There are 35 faces in this crowd. I always assumed Drucker kept the world's largest reference file of face photos:
But Drucker explained that these were "spontaneous faces" he made up as he went. I asked where the great variety came from and he answered, "I like to notice people's faces. Sometimes when I was on the subway or sitting outside the dressing room at Loehmann's waiting for my wife Barbara to try on a dress, I'd see an interesting face and say, "Hmmm, I can use that."
How do you make use of your time on the subway?
I don't know of another cartoonist today who pays such attention to the variety of the human face. To the contrary, as I've complained in the past, the trend seems to be toward generic, simplified faces with little content or individuality. This seems especially true of cartoonists and illustrators who pride themselves in their editorial content.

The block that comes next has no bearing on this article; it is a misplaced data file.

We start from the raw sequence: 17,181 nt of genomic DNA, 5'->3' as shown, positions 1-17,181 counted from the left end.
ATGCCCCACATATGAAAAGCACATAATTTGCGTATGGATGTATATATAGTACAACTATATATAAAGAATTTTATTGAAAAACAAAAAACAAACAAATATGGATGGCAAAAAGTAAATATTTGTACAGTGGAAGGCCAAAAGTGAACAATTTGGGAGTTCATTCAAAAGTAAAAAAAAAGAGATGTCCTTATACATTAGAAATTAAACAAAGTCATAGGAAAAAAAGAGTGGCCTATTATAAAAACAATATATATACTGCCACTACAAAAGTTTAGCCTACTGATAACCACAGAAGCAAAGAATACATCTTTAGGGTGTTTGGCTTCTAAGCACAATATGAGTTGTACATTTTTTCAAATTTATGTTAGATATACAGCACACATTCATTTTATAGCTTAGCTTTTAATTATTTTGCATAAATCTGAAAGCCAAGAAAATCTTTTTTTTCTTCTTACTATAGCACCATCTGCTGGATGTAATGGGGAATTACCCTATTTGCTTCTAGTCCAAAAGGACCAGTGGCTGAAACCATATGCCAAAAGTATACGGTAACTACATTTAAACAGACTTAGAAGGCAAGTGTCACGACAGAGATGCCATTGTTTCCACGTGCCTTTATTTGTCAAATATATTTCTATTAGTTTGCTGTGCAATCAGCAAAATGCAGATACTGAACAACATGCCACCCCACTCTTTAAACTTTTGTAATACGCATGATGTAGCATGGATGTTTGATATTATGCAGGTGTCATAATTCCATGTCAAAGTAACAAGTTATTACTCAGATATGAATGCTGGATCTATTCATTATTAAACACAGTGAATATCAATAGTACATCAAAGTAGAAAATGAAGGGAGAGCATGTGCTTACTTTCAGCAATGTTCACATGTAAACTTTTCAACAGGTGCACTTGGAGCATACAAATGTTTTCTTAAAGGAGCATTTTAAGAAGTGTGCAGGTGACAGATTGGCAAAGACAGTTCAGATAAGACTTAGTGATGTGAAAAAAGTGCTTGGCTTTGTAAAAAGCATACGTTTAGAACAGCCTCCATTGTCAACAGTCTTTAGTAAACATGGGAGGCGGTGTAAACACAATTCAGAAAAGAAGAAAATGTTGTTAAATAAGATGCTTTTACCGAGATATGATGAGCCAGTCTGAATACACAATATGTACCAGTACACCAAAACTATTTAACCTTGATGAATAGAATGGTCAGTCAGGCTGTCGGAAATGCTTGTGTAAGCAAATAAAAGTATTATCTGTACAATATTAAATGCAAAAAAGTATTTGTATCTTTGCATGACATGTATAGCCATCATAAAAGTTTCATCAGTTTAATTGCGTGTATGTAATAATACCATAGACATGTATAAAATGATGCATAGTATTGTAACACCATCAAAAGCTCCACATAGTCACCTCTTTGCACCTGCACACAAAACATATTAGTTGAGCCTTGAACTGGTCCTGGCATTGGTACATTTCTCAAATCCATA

Talking with Drucker, I was struck by the pleasure he takes in the humanity of individual faces. That may be a difference between an artist who focuses on the human and artists who focuses on abstractions about humankind.